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Moscow (CNN) – At least one person died after Russia’s only aircraft carrier, Admiral Kuznetsov, caught fire Thursday morning during repair work at the Russian port of Murmansk, in the Arctic, according to news agencies Russian state.
Another 10 people were injured and two are missing, Russian state news agency TASS reported.
The fire broke out while welders participate in maintenance work on the first power unit. A thick column of black smoke was seen coming out of the upper deck.
The area affected by smoke and fire covered 120 square meters, TASS said.
Admiral Kuznetsov is the largest warship in the Russian Navy and its only aircraft carrier.
The warship made its first combat deployment in 2016, in the Mediterranean Sea, when its fighter jets launched attacks in Syria.
But the aircraft carrier has presented problems since its return to Russia for maintenance.
Last October, a crane fell on the ship during repair work, opening a hole in the deck.
The accident took place after a power interruption that caused the bombs in the floating dock, which was holding the aircraft carrier, to break down and the structure to sink.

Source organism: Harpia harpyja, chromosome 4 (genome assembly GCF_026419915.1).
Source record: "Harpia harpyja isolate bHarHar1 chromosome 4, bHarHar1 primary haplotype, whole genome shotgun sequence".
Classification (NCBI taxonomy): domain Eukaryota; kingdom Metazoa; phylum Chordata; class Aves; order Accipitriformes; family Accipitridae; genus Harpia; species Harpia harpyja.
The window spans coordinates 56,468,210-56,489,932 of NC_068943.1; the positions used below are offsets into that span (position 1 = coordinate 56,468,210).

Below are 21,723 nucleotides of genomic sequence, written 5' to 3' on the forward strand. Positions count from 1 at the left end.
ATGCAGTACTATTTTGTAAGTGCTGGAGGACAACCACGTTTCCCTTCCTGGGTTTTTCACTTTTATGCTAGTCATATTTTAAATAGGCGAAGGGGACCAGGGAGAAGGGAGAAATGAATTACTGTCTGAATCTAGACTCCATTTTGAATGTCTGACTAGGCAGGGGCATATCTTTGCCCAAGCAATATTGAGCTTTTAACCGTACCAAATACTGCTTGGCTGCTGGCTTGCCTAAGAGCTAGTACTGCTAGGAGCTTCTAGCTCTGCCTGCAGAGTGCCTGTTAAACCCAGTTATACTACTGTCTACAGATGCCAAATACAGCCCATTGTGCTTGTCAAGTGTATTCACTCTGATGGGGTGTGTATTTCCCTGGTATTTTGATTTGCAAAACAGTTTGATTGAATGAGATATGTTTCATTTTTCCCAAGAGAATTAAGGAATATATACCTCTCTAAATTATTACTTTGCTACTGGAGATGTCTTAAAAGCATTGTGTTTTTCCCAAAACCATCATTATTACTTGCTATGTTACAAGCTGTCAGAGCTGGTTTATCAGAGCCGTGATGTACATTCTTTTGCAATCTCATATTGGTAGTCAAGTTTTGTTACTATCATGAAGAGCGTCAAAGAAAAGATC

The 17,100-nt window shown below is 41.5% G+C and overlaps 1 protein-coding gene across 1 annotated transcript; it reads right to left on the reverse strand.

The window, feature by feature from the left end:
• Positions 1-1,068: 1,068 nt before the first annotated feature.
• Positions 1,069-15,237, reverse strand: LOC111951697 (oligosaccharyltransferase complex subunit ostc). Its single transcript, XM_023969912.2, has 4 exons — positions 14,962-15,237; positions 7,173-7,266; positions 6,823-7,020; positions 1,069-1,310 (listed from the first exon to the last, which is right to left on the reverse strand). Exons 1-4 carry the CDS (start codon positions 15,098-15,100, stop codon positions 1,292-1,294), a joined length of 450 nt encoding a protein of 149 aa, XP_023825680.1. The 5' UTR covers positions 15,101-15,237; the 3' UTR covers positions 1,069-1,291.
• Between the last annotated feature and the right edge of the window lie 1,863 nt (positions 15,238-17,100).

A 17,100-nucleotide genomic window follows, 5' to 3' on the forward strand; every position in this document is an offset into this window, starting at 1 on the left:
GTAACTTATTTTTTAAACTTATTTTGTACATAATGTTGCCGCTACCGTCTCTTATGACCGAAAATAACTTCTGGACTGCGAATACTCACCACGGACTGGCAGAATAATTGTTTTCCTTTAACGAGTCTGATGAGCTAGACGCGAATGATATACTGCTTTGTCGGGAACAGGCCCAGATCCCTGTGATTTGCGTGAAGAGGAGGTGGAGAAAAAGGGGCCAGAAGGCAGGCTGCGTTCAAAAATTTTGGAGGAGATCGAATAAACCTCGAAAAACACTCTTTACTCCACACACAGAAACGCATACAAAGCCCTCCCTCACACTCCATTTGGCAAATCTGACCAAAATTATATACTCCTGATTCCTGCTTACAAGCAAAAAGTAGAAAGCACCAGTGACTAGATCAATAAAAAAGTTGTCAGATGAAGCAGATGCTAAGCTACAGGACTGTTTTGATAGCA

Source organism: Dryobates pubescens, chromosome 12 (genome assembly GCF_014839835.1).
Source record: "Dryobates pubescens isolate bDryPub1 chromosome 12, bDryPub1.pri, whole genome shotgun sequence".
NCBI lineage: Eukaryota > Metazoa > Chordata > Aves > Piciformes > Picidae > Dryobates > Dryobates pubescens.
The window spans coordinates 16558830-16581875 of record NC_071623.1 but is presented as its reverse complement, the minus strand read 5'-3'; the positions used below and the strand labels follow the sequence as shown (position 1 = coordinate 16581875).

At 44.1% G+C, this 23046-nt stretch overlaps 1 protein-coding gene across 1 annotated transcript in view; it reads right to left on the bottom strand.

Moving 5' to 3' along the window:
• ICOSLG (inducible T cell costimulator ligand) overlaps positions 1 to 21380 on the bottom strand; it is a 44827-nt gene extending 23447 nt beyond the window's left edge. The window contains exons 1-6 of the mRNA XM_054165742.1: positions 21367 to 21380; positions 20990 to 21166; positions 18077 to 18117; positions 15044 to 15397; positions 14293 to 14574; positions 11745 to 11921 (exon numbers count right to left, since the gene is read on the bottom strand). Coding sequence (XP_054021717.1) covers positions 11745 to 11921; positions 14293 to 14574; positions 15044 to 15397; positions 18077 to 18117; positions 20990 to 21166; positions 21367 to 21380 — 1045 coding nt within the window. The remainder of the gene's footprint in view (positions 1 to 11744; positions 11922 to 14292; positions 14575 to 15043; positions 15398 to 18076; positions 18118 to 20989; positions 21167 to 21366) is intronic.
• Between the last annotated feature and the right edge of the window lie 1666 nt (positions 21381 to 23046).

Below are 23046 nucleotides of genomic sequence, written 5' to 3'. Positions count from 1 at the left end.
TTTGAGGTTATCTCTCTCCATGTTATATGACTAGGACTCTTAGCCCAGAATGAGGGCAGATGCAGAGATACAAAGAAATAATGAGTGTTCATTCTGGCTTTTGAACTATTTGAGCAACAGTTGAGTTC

The facility, known as PD-50, was one of the largest floating dry docks in the world and the largest in Russia, with 330 meters long and weighing more than 80,000 tons.
After the interruption, the PD-50 quickly submerged, causing two cranes to fall on the deck of the Russian ship, leaving a 4-by-5-meter hole, state media Sputnik said.
After that accident, Russian authorities told state media that the damage would not delay repairs in Admiral Kuznetsov, which were due to be completed by 2021.
The Kuznetsov accident is at least the second deadly fire of the Russian Navy this year.
In July, a fire aboard a Russian deepwater submersible killed 14 crew members. The divers died by smoke inhalation after the ship caught fire, which was conducting investigations in Russian territorial waters, according to TASS.
Russia then said the details of that accident were a “state secret” and gave no further information.